As we have already seen in this book, creative writing offers opportunities for fruitful exploration and articulation work with participants, enhanced observational research, generating and developing ideas, and many more. This final part looks at how social researchers can use creative writing as we explore our data and articulate our findings. Whereas Chapter 3 drew upon Richard’s research, Chapter 4 is informed more by Helen’s work on writing as a research method. We examine a number of ways or shapes of writing that are particularly applicable to analysis, followed by some others that are associated more closely with dissemination, before bringing these together through the cross-cutting theme of storying.

The idea of using creative writing in data analysis may at first seem quite contradictory to good-practice maxims of working systematically and with great attention to detail. However, we argue that these approaches complement each other and add richness to analytic work. It is possible to demonstrate rigour in the use of creative writing for analysis by practising transparency: describing the process of sense-making from raw data to findings; giving examples of dialogue and interactions (perhaps from composite accounts); and making visible your own role in that process (Markham 2012). Forms of creative writing that have already shown potential for the analysis of social research data include fiction, poetry, and play or screenplay writing.

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Don’t come to conclusions. Come to other things: inquiry, questions, failure, side roads, off-road. (Waite 2019:48)

In my end is my beginning. (T.S. Eliot, Four Quartets, 1944:27)

Creative writing presents social researchers with challenges and opportunities. Writing – more than simply ‘writing up’ – is a form of enquiry in its own right, a means of searching and questioning, exploring and understanding the social world. Moreover, creative writing has radical possibilities for social research, unsettling and as we put it queering our ways of seeing and knowing. We elaborate on these two themes – searching and queer(ing) – in this final chapter. Here, we draw together threads rather than advancing firm conclusions, and we hope readers will pick up and play with these threads and ideas, as we shall continue to do ourselves.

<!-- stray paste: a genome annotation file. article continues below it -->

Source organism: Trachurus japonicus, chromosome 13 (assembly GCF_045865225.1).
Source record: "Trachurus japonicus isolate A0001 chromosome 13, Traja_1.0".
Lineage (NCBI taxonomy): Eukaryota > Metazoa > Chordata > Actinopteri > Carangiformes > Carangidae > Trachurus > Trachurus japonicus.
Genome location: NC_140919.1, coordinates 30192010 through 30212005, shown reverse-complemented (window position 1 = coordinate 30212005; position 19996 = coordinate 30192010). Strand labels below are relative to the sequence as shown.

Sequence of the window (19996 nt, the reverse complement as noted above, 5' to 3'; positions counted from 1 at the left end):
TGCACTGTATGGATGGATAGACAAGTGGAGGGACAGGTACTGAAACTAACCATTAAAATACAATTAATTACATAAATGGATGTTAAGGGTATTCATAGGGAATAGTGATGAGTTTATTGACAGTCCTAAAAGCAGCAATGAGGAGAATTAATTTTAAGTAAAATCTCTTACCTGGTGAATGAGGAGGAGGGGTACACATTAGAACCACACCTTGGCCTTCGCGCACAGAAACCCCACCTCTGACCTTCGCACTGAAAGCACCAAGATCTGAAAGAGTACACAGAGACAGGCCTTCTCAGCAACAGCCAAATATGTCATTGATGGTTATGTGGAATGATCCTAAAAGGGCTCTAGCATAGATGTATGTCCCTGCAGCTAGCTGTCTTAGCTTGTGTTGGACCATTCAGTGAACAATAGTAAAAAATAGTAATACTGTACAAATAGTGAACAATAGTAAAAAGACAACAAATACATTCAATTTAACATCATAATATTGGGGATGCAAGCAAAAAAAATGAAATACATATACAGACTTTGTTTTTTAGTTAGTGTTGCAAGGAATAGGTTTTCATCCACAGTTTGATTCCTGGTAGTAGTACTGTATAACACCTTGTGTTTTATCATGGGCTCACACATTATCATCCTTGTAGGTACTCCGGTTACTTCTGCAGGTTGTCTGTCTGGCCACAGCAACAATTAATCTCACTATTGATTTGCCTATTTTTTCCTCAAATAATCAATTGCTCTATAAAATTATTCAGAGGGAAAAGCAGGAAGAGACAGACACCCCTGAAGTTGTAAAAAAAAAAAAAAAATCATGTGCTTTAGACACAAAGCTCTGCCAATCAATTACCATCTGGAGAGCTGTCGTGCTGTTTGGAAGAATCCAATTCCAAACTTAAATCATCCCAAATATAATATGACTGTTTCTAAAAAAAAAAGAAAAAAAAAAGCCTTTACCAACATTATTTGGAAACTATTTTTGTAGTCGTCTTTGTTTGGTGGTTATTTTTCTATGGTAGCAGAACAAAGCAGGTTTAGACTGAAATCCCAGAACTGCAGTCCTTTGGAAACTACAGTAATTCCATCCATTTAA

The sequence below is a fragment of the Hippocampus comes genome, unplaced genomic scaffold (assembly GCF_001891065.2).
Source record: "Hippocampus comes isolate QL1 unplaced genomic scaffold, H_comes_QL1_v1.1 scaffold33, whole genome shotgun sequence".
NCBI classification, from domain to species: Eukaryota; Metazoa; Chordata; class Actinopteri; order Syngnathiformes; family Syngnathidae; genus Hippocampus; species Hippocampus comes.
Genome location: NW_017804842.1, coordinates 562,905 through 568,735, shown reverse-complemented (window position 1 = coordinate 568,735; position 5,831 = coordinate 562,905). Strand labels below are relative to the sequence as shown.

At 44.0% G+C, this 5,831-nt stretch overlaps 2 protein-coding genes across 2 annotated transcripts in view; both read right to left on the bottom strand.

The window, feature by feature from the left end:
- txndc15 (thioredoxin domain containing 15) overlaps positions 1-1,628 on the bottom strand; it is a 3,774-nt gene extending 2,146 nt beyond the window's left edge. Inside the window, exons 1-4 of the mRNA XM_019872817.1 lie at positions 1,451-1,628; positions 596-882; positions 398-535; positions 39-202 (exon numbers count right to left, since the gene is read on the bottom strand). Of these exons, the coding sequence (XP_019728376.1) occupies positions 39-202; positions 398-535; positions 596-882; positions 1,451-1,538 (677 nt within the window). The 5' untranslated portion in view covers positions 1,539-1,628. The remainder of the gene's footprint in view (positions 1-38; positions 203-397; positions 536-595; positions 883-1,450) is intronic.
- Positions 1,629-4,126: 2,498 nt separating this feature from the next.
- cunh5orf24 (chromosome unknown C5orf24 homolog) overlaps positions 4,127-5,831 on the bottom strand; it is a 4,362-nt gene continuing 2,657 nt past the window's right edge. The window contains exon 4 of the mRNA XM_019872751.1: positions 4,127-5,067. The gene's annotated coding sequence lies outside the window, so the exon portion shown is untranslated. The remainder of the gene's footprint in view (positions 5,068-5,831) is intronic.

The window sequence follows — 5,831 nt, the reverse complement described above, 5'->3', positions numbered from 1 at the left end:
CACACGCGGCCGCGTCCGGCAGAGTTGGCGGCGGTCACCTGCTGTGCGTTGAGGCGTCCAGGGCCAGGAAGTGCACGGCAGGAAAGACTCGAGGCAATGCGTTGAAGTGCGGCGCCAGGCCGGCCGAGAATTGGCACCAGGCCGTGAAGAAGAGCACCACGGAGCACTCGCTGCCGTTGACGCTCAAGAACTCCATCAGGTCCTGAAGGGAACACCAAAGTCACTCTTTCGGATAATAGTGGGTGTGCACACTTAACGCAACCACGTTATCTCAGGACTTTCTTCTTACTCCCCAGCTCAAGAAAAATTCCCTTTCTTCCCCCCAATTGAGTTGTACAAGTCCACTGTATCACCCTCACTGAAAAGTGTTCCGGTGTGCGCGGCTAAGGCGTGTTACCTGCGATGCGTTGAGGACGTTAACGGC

Writing this book, we have struggled and not always agreed about our definitions of creative writing. In one of our writing meetings, Helen argued the case that all writing is creative. Richard felt the need to distinguish creative from other forms of writing, pointing to definitions of the field and practice of creative writing (for example, Harper 2019). We could each see each other’s point; rather than disagreeing, we both had mixed feelings on the subject. We also remain unsure about the term creative writing. Though meaningful and alluring to us, we recognise that this term can be off-putting to some people. The latter include: those who find creativity and/or writing intimidating, seeing it as something for others; those who argue for more critical approaches to creativity (Mould 2018); and those who are suspicious and implicitly snobby towards creative writing as defined and taught in manuals and handbooks, evening classes and university courses.